Inti Raymi’rata, Peru

While New Year is being celebrated annually by most parts of the world on January 1, the people of Peru celebrate it on June according to the Inca Calendar.

The Inti Raymi’rata is a religious ceremony of the Inca Empire or Tawantinsuyo done in honor of the god Inti. The god Inti is one of the most venerated deities in Inca Religion. That is why this festival is in celebration of the God of Sun which takes place on June 24th in the fortress of Sacsayhuaman, Cusco. Inti is the Quechua word meaning sun while Raymi is the Quechua word meaning celebration. Therefore, Inti Raymi’rata also means Sun Festival. Inti Raymi’rata is the celebration of the winter solstice which marked the first day of the New Year in the Inca calendar or beginning of the Andean New Year. Winter solstice has the shortest day of the year in regards to the time between sunrise and sunset. According to the Incas, the sun stays in the same place during winter solstice which begins on June 21 and only finally rises on the 24th.

The Inti Raymi celebration annually takes place in the Haukaypata or the main plaza in the city. It is a nine-day long celebration that culminates in a grand daylong event on the 24th of June. This festival is the most important out of all the four ceremonies being celebrated in Cusco as narrated by Inca Garcilaso de la Vega. Inca Garcilaso de la Vega is a historian well-known for documenting Inca history, culture, and tradition.

According to the accounts recorded by chronicler Garcilaso de la Vega, it was Sapa Inca Pachacuti who created the Inti Raymi to celebrate each New Year in the Andes of the Southern Hemisphere. Pachacuti, the first Inca made the Inti Raymi to celebrate the winter solstice and in order to ensure a good harvest season. Inti Raymi is being celebrated with dances, processions and animal sacrifices for Pachamama. It is done to thank Pachamama which is the goddess honored by the indigenous people of the Andes. The sun festival was first celebrated in 1412 while the last Inti Raymi that an Inca Emperor attended was carried out in 1535. After that, the Spanish and the Catholic priests banned the Inti Raymi’rata festival.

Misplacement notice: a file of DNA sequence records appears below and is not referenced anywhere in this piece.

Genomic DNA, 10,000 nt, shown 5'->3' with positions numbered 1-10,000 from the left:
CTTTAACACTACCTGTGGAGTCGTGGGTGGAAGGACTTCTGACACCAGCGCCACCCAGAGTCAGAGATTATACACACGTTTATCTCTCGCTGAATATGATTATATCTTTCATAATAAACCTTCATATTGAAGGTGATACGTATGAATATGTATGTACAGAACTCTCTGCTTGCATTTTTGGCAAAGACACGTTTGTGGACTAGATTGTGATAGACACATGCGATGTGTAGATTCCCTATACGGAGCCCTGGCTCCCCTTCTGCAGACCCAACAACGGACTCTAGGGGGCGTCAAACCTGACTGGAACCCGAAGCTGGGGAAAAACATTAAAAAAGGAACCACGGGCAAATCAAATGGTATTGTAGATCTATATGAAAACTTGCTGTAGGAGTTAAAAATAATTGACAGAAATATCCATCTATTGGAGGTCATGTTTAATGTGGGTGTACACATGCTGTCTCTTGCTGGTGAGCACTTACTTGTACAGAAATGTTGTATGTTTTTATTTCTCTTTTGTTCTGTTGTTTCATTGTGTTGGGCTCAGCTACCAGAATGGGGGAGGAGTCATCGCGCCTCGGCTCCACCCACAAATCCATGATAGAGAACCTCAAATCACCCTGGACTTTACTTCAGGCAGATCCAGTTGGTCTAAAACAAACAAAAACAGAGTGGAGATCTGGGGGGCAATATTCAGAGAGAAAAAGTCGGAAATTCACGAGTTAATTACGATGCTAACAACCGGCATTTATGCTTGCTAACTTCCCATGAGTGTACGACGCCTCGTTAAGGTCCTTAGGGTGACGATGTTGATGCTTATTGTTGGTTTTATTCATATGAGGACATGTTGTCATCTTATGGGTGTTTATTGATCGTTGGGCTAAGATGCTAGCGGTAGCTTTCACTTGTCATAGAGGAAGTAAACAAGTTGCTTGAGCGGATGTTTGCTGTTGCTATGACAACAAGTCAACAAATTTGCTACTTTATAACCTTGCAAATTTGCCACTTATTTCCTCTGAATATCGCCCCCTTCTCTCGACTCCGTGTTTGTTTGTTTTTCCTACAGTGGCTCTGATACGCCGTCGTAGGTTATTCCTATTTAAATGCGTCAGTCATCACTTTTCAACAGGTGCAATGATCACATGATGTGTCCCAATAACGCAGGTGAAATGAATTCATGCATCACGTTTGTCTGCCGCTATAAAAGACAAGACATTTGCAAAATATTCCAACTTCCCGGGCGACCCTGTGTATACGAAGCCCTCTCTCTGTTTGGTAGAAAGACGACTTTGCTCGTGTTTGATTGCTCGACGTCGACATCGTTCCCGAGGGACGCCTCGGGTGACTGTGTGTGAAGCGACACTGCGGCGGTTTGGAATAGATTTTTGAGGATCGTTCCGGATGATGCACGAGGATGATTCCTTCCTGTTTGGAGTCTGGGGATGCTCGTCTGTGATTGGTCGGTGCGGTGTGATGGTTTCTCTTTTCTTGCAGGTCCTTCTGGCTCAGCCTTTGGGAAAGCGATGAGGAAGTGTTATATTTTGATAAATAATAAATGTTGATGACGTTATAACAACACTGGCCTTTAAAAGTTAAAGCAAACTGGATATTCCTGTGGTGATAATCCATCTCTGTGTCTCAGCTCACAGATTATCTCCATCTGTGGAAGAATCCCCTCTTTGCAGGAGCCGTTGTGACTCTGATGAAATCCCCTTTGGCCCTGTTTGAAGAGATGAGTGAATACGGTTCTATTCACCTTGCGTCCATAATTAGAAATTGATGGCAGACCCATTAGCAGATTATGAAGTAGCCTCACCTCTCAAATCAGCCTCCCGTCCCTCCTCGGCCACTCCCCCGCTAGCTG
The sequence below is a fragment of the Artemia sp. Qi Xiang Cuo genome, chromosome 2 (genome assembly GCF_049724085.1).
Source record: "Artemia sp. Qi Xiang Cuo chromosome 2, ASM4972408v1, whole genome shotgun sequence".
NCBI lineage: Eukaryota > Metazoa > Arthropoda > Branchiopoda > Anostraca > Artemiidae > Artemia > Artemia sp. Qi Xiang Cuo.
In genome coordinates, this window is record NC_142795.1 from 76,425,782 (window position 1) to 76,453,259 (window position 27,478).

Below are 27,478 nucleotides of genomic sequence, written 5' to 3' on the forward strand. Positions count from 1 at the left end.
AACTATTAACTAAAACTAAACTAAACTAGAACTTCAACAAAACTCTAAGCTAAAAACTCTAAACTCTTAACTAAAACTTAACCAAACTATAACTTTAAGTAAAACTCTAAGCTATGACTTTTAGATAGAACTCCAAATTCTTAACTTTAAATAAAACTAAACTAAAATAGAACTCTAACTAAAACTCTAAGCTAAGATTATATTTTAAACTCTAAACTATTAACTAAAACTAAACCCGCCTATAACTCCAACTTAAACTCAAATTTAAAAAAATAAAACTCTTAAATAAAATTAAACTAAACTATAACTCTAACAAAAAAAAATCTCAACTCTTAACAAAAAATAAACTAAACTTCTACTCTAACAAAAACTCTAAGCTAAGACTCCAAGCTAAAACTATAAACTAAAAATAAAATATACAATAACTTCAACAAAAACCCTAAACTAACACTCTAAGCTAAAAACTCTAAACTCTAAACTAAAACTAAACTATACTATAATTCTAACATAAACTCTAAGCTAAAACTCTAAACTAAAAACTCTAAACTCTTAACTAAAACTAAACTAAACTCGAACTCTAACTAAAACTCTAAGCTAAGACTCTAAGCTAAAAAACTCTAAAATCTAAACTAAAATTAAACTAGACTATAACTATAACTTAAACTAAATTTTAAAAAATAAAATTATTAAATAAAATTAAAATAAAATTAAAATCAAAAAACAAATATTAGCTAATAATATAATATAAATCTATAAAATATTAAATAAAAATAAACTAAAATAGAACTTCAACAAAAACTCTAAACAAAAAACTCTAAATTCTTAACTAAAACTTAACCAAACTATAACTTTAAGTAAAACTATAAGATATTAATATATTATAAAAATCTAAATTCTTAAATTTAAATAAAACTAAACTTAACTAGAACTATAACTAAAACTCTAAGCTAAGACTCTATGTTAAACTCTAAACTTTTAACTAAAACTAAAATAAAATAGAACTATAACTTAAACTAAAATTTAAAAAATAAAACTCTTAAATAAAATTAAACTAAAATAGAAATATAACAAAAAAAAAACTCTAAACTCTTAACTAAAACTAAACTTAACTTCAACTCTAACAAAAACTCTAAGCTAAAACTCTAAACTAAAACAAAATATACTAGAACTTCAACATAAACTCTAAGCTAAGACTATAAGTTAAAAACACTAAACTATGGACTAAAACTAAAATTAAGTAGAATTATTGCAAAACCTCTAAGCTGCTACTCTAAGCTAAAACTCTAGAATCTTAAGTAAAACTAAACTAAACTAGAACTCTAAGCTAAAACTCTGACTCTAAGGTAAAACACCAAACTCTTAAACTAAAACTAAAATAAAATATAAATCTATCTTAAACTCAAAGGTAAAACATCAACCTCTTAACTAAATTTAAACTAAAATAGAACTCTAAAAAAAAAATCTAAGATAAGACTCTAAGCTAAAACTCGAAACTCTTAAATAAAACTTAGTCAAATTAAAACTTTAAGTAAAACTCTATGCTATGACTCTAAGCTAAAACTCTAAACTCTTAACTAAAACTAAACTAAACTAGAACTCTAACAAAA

The sun festival was prohibited during the first years of the Spanish conquest. The majority of the Spanish people are Catholics that is why they prohibited the celebration of the Inti Raymi’rata because according to them it was a pagan ceremony and is not in line with the Catholic religion.

However, Faustino Espinoza Navarro made a historical reconstruction of the Inti Raymi in 1944 based on the chronicles of Garcilaso de la Vega. He re-created the Inti Raymi as a form of play happening every year on June 24. Since then, the event has grown in popularity with a theatrical representation of the Inti Raymi taking place at Askaywaman which is only two kilometers away from the original celebration in central Cusco. The event was very successful that it attracts thousands of tourists and local visitors and becomes the largest and most important celebration in South America.

Inti Raymi is being celebrated with music, sharing of food and colorful costumes most notable of which is the woven aya huma mask. The modern day re-enactment of the inti Raymi festival still retains all of its majestic glory. The only difference is that it does not include the procession of ancient mummies and there is only 1 animal sacrifice at the culmination of the celebration.